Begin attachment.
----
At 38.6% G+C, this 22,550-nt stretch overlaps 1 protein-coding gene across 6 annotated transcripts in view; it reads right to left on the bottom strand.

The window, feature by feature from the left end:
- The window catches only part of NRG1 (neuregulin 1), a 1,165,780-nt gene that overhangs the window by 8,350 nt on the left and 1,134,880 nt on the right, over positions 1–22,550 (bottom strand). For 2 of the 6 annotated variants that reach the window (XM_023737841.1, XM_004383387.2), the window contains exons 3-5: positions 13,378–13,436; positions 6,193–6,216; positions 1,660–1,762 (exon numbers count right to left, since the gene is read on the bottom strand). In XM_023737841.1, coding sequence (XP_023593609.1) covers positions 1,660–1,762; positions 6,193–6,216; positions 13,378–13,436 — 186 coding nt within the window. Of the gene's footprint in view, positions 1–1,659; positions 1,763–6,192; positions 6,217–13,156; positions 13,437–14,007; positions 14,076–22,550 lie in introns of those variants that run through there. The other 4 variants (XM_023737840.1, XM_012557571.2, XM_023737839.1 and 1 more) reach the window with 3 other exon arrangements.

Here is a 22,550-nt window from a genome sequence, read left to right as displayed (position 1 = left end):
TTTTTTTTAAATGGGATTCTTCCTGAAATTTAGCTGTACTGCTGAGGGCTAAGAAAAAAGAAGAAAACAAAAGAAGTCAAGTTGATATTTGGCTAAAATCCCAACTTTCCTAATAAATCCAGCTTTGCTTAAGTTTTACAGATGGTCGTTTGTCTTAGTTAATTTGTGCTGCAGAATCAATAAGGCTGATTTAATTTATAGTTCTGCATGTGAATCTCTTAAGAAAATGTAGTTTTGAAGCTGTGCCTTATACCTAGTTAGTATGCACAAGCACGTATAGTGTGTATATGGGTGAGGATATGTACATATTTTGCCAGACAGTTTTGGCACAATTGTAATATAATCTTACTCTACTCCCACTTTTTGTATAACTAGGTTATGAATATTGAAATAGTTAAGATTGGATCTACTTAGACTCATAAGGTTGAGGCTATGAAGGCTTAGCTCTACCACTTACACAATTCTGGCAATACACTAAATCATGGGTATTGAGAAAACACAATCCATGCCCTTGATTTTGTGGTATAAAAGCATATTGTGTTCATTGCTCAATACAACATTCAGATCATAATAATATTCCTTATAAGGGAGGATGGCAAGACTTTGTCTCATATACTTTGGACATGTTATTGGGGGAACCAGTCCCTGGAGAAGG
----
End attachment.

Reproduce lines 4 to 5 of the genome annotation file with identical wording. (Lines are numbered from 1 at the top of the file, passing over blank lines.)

Here is a 22,550-nt window from a genome sequence, read left to right as displayed (position 1 = left end):
TTTTTTTTAAATGGGATTCTTCCTGAAATTTAGCTGTACTGCTGAGGGCTAAGAAAAAAGAAGAAAACAAAAGAAGTCAAGTTGATATTTGGCTAAAATCCCAACTTTCCTAATAAATCCAGCTTTGCTTAAGTTTTACAGATGGTCGTTTGTCTTAGTTAATTTGTGCTGCAGAATCAATAAGGCTGATTTAATTTATAGTTCTGCATGTGAATCTCTTAAGAAAATGTAGTTTTGAAGCTGTGCCTTATACCTAGTTAGTATGCACAAGCACGTATAGTGTGTATATGGGTGAGGATATGTACATATTTTGCCAGACAGTTTTGGCACAATTGTAATATAATCTTACTCTACTCCCACTTTTTGTATAACTAGGTTATGAATATTGAAATAGTTAAGATTGGATCTACTTAGACTCATAAGGTTGAGGCTATGAAGGCTTAGCTCTACCACTTACACAATTCTGGCAATACACTAAATCATGGGTATTGAGAAAACACAATCCATGCCCTTGATTTTGTGGTATAAAAGCATATTGTGTTCATTGCTCAATACAACATTCAGATCATAATAATATTCCTTATAAGGGAGGATGGCAAGACTTTGTCTCATATACTTTGGACATGTTATTGGGGGAACCAGTCCCTGGAGAAGG